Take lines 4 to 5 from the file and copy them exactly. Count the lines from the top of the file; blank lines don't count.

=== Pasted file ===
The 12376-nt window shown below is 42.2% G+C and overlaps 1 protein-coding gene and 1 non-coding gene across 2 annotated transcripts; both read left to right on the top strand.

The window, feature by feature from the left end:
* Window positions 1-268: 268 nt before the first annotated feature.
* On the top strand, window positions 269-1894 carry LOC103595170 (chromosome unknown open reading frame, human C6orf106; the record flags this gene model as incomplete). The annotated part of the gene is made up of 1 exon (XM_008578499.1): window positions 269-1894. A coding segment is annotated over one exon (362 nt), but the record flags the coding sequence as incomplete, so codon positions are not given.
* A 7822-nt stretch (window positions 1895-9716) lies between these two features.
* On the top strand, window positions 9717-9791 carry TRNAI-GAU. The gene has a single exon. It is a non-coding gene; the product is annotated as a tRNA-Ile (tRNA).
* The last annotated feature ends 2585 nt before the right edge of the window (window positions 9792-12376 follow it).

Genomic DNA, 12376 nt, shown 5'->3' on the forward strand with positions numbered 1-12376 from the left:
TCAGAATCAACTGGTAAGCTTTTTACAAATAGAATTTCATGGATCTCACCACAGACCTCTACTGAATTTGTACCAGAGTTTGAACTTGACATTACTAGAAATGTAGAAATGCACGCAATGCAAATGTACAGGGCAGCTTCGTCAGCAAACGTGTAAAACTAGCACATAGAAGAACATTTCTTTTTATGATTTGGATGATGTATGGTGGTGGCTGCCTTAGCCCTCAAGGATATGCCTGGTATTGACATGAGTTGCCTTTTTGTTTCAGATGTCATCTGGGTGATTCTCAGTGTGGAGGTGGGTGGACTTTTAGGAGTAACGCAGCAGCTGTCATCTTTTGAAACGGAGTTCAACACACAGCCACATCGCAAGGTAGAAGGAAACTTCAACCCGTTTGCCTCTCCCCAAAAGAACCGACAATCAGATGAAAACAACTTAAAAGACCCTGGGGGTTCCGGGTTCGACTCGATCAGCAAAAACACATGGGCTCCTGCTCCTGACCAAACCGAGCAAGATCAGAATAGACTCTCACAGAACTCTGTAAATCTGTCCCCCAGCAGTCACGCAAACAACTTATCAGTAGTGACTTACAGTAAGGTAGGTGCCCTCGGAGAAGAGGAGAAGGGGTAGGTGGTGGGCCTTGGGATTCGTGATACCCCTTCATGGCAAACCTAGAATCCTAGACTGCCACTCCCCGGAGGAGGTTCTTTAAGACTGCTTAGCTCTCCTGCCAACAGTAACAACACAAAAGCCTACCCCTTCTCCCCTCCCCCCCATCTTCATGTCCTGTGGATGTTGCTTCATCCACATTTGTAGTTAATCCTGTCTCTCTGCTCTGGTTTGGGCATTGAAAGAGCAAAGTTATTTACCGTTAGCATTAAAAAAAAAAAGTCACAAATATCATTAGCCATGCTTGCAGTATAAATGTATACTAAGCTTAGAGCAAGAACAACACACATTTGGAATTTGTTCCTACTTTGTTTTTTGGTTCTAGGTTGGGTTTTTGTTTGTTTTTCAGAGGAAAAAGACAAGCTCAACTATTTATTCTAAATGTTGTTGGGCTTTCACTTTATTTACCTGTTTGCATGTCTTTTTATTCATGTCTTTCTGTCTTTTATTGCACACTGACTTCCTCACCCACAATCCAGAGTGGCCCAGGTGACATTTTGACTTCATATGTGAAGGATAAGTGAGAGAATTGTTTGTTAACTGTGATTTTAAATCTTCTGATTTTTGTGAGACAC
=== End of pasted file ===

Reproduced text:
* On the top strand, window positions 269-1894 carry LOC103595170 (chromosome unknown open reading frame, human C6orf106; the record flags this gene model as incomplete). The annotated part of the gene is made up of 1 exon (XM_008578499.1): window positions 269-1894. A coding segment is annotated over one exon (362 nt), but the record flags the coding sequence as incomplete, so codon positions are not given.
* A 7822-nt stretch (window positions 1895-9716) lies between these two features.